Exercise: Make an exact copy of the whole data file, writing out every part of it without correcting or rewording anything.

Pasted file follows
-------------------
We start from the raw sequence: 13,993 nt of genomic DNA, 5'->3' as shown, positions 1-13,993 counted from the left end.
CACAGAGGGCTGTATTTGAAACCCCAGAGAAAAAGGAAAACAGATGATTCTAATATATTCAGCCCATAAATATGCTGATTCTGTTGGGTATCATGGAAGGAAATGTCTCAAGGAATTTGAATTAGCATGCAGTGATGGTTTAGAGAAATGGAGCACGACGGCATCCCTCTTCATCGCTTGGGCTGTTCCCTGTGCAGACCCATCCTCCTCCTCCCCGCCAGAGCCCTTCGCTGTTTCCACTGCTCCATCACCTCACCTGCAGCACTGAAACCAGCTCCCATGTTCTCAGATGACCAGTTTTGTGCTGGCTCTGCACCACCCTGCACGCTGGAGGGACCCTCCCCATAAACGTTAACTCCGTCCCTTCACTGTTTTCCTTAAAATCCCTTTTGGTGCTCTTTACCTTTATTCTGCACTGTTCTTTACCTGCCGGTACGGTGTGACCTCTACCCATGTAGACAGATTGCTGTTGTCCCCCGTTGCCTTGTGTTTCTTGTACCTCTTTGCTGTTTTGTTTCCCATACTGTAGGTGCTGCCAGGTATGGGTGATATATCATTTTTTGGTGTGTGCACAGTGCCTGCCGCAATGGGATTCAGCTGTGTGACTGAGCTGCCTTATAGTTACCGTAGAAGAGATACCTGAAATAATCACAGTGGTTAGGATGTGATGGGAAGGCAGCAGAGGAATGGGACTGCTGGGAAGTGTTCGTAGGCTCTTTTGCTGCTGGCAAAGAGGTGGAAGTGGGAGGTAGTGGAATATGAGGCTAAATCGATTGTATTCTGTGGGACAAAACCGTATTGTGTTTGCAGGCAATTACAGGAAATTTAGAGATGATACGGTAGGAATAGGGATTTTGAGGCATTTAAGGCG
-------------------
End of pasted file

We start from the raw sequence: 13,993 nt of genomic DNA, 5'->3' as shown, positions 1-13,993 counted from the left end.
CACAGAGGGCTGTATTTGAAACCCCAGAGAAAAAGGAAAACAGATGATTCTAATATATTCAGCCCATAAATATGCTGATTCTGTTGGGTATCATGGAAGGAAATGTCTCAAGGAATTTGAATTAGCATGCAGTGATGGTTTAGAGAAATGGAGCACGACGGCATCCCTCTTCATCGCTTGGGCTGTTCCCTGTGCAGACCCATCCTCCTCCTCCCCGCCAGAGCCCTTCGCTGTTTCCACTGCTCCATCACCTCACCTGCAGCACTGAAACCAGCTCCCATGTTCTCAGATGACCAGTTTTGTGCTGGCTCTGCACCACCCTGCACGCTGGAGGGACCCTCCCCATAAACGTTAACTCCGTCCCTTCACTGTTTTCCTTAAAATCCCTTTTGGTGCTCTTTACCTTTATTCTGCACTGTTCTTTACCTGCCGGTACGGTGTGACCTCTACCCATGTAGACAGATTGCTGTTGTCCCCCGTTGCCTTGTGTTTCTTGTACCTCTTTGCTGTTTTGTTTCCCATACTGTAGGTGCTGCCAGGTATGGGTGATATATCATTTTTTGGTGTGTGCACAGTGCCTGCCGCAATGGGATTCAGCTGTGTGACTGAGCTGCCTTATAGTTACCGTAGAAGAGATACCTGAAATAATCACAGTGGTTAGGATGTGATGGGAAGGCAGCAGAGGAATGGGACTGCTGGGAAGTGTTCGTAGGCTCTTTTGCTGCTGGCAAAGAGGTGGAAGTGGGAGGTAGTGGAATATGAGGCTAAATCGATTGTATTCTGTGGGACAAAACCGTATTGTGTTTGCAGGCAATTACAGGAAATTTAGAGATGATACGGTAGGAATAGGGATTTTGAGGCATTTAAGGCG